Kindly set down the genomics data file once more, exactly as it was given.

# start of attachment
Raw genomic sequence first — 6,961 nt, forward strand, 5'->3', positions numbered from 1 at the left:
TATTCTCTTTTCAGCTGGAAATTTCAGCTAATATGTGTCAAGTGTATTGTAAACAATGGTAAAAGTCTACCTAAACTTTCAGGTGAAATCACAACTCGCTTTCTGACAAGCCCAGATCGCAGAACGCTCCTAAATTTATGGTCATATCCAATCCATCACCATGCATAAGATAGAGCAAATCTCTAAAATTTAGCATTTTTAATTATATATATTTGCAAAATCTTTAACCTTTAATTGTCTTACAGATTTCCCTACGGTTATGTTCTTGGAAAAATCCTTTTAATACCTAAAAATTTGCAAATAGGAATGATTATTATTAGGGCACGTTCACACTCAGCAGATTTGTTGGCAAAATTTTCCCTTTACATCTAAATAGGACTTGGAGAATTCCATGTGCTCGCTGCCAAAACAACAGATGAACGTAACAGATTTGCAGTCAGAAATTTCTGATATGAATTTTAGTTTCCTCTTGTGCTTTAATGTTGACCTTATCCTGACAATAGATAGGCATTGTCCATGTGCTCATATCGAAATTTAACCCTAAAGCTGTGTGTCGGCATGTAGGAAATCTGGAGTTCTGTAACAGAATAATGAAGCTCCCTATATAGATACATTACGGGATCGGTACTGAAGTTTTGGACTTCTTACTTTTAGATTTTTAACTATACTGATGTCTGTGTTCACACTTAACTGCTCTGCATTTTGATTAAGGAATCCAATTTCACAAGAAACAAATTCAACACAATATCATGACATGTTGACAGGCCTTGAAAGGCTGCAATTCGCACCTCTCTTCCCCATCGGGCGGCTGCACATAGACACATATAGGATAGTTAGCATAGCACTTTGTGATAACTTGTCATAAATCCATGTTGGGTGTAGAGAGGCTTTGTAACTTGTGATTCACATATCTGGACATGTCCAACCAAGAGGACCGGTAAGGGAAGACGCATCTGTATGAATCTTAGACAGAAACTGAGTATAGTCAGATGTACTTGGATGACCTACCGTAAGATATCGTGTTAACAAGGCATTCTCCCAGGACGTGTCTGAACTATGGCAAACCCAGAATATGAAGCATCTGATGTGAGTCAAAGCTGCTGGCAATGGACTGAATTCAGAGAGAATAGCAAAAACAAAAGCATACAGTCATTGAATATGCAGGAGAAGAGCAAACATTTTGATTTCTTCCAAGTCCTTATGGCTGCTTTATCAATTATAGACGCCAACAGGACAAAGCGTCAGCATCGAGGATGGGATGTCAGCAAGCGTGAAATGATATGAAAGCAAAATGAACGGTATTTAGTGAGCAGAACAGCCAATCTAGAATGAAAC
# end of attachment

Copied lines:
Raw genomic sequence first — 6,961 nt, forward strand, 5'->3', positions numbered from 1 at the left:
TATTCTCTTTTCAGCTGGAAATTTCAGCTAATATGTGTCAAGTGTATTGTAAACAATGGTAAAAGTCTACCTAAACTTTCAGGTGAAATCACAACTCGCTTTCTGACAAGCCCAGATCGCAGAACGCTCCTAAATTTATGGTCATATCCAATCCATCACCATGCATAAGATAGAGCAAATCTCTAAAATTTAGCATTTTTAATTATATATATTTGCAAAATCTTTAACCTTTAATTGTCTTACAGATTTCCCTACGGTTATGTTCTTGGAAAAATCCTTTTAATACCTAAAAATTTGCAAATAGGAATGATTATTATTAGGGCACGTTCACACTCAGCAGATTTGTTGGCAAAATTTTCCCTTTACATCTAAATAGGACTTGGAGAATTCCATGTGCTCGCTGCCAAAACAACAGATGAACGTAACAGATTTGCAGTCAGAAATTTCTGATATGAATTTTAGTTTCCTCTTGTGCTTTAATGTTGACCTTATCCTGACAATAGATAGGCATTGTCCATGTGCTCATATCGAAATTTAACCCTAAAGCTGTGTGTCGGCATGTAGGAAATCTGGAGTTCTGTAACAGAATAATGAAGCTCCCTATATAGATACATTACGGGATCGGTACTGAAGTTTTGGACTTCTTACTTTTAGATTTTTAACTATACTGATGTCTGTGTTCACACTTAACTGCTCTGCATTTTGATTAAGGAATCCAATTTCACAAGAAACAAATTCAACACAATATCATGACATGTTGACAGGCCTTGAAAGGCTGCAATTCGCACCTCTCTTCCCCATCGGGCGGCTGCACATAGACACATATAGGATAGTTAGCATAGCACTTTGTGATAACTTGTCATAAATCCATGTTGGGTGTAGAGAGGCTTTGTAACTTGTGATTCACATATCTGGACATGTCCAACCAAGAGGACCGGTAAGGGAAGACGCATCTGTATGAATCTTAGACAGAAACTGAGTATAGTCAGATGTACTTGGATGACCTACCGTAAGATATCGTGTTAACAAGGCATTCTCCCAGGACGTGTCTGAACTATGGCAAACCCAGAATATGAAGCATCTGATGTGAGTCAAAGCTGCTGGCAATGGACTGAATTCAGAGAGAATAGCAAAAACAAAAGCATACAGTCATTGAATATGCAGGAGAAGAGCAAACATTTTGATTTCTTCCAAGTCCTTATGGCTGCTTTATCAATTATAGACGCCAACAGGACAAAGCGTCAGCATCGAGGATGGGATGTCAGCAAGCGTGAAATGATATGAAAGCAAAATGAACGGTATTTAGTGAGCAGAACAGCCAATCTAGAATGAAAC